Time to Gamble… YOUR LIFE

Posted by on Nov 24, 2011 in Nagasaki, Travel Volunteer Journey | No Comments
Time to Gamble… YOUR LIFE

Today we felt like a break from all the museums and the history and the real world, so we decided to duck into the cinema. As there will be on screens around the world, American movies dominated the bill here in Nagasaki, but we didn’t fancy any of that, so we opted for a Japanese original, Kaiji 2.

We love Japanese movies that make it overseas – they’re usually written very differently to American films, and as a result are less predictable. The horrors are infamously off-kilter, and terrifying as a result. Sadly, today there weren’t any to see and, this being pre-export, regardless of the genre there was the small issue of there being no subtitles. But we went in with the hope that the art of storytelling and the universal truths of humankind would override such silly notions as language. That, or the film would be so terrible, the plot would be less complex than a colouring-in book.

As the name suggests, Kaiji 2 is the second instalment of a series. While that could have potentially led to a lot of confusion for us, there were a number of flashbacks to the first movie, the events of which had led to our hero being in a sweaty underground jail where toplessness seemed mandatory. With no natural daylight, the men were left with little to do other than gamble. Inexplicably they also have access to colossal amounts of money. Anyway, the hero – who looks a bit like an elf in a dull boy band – won a game of dice, and with it his freedom.

He wasn’t free of the gambling, though, and before long, he was watching people play enormous pachinko machine. There are many names for these beasts around the world: fruit machines, slots, one-armed bandits, puggies… They are the neon cabinets that suck away your coins, your life and your sanity, if you let them. The one in Kaiji 2 is known as The Swamp of Desires, the aim of which is to ultimately get a little gold ball to fall in a hole. It’s a huge machine and requires such vast stakes that people are forced to bet their life savings just to play. They inevitably lost horribly and were dragged off to a fate unknown.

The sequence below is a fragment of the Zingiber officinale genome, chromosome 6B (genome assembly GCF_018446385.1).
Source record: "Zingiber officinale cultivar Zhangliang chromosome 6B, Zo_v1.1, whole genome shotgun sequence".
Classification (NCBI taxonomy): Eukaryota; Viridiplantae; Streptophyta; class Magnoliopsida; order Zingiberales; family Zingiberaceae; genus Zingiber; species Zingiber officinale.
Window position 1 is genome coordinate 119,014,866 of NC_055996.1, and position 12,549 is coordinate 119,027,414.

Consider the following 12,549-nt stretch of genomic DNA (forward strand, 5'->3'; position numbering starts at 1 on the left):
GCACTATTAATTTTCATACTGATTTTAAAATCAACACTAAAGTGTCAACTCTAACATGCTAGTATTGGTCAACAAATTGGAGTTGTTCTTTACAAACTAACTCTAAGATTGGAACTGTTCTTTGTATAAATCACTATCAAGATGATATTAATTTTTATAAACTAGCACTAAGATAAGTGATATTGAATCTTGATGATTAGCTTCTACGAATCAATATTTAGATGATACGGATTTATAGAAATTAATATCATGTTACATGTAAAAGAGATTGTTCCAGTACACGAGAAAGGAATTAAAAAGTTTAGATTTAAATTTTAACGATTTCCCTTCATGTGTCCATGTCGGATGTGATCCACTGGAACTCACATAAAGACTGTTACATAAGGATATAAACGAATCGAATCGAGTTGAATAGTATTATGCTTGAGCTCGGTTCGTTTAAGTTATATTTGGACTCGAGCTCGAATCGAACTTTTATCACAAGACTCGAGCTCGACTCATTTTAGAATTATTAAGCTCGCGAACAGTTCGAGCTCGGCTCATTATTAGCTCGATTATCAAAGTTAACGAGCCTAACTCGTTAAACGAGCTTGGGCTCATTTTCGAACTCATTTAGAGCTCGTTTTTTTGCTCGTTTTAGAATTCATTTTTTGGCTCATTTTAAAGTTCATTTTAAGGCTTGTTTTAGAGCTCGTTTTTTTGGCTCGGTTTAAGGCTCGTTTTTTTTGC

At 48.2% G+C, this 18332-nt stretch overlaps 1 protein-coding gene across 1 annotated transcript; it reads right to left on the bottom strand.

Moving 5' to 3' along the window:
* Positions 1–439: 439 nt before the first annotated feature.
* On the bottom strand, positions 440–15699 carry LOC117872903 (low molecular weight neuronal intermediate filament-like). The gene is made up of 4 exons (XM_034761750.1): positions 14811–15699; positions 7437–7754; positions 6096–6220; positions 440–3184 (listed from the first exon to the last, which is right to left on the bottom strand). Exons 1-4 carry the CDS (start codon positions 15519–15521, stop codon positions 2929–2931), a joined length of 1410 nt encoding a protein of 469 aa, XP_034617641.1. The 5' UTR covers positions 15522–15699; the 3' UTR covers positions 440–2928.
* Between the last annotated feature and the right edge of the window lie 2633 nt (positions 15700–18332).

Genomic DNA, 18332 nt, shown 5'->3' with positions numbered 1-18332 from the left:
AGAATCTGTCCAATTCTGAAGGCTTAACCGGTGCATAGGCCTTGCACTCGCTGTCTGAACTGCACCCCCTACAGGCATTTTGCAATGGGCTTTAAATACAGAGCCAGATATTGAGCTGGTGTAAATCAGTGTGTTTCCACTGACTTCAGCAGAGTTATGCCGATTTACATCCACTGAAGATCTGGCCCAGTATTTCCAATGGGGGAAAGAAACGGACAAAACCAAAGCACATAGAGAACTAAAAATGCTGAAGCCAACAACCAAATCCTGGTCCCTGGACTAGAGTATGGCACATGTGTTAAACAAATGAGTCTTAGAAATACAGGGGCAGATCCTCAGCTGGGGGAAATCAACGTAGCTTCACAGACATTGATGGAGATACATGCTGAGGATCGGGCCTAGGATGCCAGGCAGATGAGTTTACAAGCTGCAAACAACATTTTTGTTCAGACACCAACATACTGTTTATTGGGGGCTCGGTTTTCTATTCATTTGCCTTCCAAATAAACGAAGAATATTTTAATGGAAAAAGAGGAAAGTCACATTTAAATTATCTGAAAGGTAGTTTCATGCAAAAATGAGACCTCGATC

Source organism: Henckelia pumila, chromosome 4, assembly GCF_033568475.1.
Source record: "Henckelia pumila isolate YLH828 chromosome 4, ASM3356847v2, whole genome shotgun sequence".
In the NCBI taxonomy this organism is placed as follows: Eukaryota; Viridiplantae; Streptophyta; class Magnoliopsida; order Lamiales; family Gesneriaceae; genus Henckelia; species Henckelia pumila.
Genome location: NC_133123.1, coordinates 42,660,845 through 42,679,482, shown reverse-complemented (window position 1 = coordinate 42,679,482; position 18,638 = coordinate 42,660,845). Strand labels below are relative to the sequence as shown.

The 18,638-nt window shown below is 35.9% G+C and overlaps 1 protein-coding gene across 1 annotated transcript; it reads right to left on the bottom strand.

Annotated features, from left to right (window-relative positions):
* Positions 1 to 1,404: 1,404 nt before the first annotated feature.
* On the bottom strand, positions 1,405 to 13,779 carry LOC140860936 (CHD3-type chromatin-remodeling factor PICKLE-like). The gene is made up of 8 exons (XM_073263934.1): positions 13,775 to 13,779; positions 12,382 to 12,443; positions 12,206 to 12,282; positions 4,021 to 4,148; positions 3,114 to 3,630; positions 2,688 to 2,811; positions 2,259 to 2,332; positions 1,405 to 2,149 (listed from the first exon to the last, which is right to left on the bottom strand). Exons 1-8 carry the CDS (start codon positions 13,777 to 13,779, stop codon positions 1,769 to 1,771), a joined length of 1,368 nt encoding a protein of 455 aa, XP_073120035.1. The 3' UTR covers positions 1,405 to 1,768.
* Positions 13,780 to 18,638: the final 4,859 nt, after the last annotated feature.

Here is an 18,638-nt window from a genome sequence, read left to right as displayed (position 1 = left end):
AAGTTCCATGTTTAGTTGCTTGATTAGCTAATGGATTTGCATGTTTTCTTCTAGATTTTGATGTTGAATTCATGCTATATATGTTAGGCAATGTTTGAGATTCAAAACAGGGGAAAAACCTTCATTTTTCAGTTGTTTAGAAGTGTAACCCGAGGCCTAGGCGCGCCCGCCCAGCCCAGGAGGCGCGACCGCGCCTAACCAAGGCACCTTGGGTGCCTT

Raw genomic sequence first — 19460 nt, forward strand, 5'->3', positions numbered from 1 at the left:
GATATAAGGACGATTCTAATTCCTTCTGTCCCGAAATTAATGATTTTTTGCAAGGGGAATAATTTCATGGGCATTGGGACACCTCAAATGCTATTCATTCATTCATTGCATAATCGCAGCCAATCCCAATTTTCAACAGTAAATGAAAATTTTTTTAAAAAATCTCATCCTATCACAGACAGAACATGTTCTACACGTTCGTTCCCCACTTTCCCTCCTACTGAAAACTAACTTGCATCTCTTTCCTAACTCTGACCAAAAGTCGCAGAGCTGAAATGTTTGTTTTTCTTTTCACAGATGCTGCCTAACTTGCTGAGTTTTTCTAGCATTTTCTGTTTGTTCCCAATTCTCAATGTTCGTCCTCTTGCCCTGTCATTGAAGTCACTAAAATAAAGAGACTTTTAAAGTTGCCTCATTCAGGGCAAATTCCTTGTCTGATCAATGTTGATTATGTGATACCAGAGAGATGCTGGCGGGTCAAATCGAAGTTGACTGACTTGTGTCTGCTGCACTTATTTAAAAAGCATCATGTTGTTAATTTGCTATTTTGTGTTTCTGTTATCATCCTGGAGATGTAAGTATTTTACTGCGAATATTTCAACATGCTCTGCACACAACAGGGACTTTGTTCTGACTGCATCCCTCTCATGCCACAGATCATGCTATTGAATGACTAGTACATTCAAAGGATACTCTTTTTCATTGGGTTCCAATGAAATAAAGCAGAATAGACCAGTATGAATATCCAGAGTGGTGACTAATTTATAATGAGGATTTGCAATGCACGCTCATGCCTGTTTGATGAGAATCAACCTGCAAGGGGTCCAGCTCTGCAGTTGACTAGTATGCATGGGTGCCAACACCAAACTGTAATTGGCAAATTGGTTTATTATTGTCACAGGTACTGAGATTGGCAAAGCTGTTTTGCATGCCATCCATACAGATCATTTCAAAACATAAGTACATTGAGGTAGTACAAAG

So the hero watched for a while, then someone from the first movie recognised him and he was taken off to endure a bizarre trust exercise in front of a guffawing audience. It was half way between the Running Man and Gladiator. I’m sure there was something about game theory in there, too.

As you might guess, he made it out alive. Were the other punters in the cinema enjoying this? Through the total darkness, it was impossible to tell – the few souls who were to be found in there on a Wednesday afternoon were deadly silent.

With almost an hour of the movie to go, our hero got his seat at The Swamp of Desires. And there he sat playing and almost winning, but not quite, for a very, very long time. When it seemed he was done, he’d find more money for another shot, but still lose. Meanwhile the villain – who had rigged the machine – laughed. A lot. Some of the side characters chipped in more cash so the hero could gamble on. He continued to lose. This went on and on. Gamble, lose, laugh, top-up, go again.

A draining 45 minutes later, as a ball eventually, inevitably, fell into the hole each of the characters got to unleash their best woman-in-labour-giving-it-one-last-push-face. Hooray! Hooray – it’s almost over!

As I sat there in the dark, I couldn’t help think it’d make a better anime than a two-and-a-half hour live action movie. And when I got back to our hotel I discovered that – lo and behold! – it was animated long before the cheap live action was made. Naturally it was a Manga comic before that too, and both formats suit the plot, such as it is, much better than using real, boring actors. Sadly it seems that Japan are following America in this regard: endlessly remaking things that should be left alone, rather than spending the money on new, exciting ideas.

So the good guys won – almost. Right at the film’s end, the script seemed to follow the another American trait with some unnecessary moralising. The hero had vanquished with the villain, but he’d done it through gambling, so couldn’t walk away with a fortune. No, instead they crow-barred an arbitrary plot device with a  fire in his car. So his fortune was lost, and he walked off through the busy city streets, barely a coin to his name, wiser for the experience. Unfortunately, everything seemed set up for third instalment of the series.

We couldn’t get out of there quick enough – it turns out Japanese films are as prone to being junk as in any other part of the world. But we were the only ones who were keen to leave – Japanese film-goers are astonishingly reverent when it comes to film credits, sitting in stony silence while the names of the hundreds of hard working background folk scroll past. I love films and I have a few friends who work in the industry, but I never have the will to sit looking at the names of all the crew. The Japanese punters moved not an inch – and I’m sure the movie hadn’t put them to sleep.

I’m almost certain of that.





そんな人々を見ている主人公を、シリーズ1からの登場人物が見つけ、馬鹿笑いする聴衆の前に連れて行かれる。それはRunning Man とGladiatorの中間のような光景だった。そしてご想像通り、主人公はそこでも生き残った。このストーリー展開、他の観客は楽しんでいるのだろうか?真っ暗闇の映画館で、それを判断するのは難しかったし、そもそも水曜日の午後、映画館はガラガラだった・・・